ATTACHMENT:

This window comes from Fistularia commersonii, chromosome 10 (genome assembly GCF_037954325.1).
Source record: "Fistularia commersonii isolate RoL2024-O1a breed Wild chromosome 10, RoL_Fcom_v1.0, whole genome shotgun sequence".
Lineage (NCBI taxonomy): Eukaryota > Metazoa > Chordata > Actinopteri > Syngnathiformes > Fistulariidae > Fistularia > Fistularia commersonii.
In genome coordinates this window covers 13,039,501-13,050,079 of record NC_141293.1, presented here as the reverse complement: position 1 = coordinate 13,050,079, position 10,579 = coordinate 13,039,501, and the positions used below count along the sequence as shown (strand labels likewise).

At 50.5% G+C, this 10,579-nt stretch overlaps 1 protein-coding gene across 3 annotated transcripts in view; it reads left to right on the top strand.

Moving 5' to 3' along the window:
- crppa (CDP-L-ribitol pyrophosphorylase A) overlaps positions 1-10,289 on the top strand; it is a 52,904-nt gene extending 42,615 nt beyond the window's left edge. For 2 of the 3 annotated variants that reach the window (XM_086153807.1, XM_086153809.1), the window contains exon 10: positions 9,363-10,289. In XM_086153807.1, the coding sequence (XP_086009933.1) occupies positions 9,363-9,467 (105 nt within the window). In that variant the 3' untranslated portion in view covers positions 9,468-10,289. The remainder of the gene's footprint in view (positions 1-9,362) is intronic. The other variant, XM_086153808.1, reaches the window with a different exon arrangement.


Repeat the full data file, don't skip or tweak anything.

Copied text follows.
This window comes from Fistularia commersonii, chromosome 10 (genome assembly GCF_037954325.1).
Source record: "Fistularia commersonii isolate RoL2024-O1a breed Wild chromosome 10, RoL_Fcom_v1.0, whole genome shotgun sequence".
Lineage (NCBI taxonomy): Eukaryota > Metazoa > Chordata > Actinopteri > Syngnathiformes > Fistulariidae > Fistularia > Fistularia commersonii.
In genome coordinates this window covers 13,039,501-13,050,079 of record NC_141293.1, presented here as the reverse complement: position 1 = coordinate 13,050,079, position 10,579 = coordinate 13,039,501, and the positions used below count along the sequence as shown (strand labels likewise).

At 50.5% G+C, this 10,579-nt stretch overlaps 1 protein-coding gene across 3 annotated transcripts in view; it reads left to right on the top strand.

Moving 5' to 3' along the window:
- crppa (CDP-L-ribitol pyrophosphorylase A) overlaps positions 1-10,289 on the top strand; it is a 52,904-nt gene extending 42,615 nt beyond the window's left edge. For 2 of the 3 annotated variants that reach the window (XM_086153807.1, XM_086153809.1), the window contains exon 10: positions 9,363-10,289. In XM_086153807.1, the coding sequence (XP_086009933.1) occupies positions 9,363-9,467 (105 nt within the window). In that variant the 3' untranslated portion in view covers positions 9,468-10,289. The remainder of the gene's footprint in view (positions 1-9,362) is intronic. The other variant, XM_086153808.1, reaches the window with a different exon arrangement.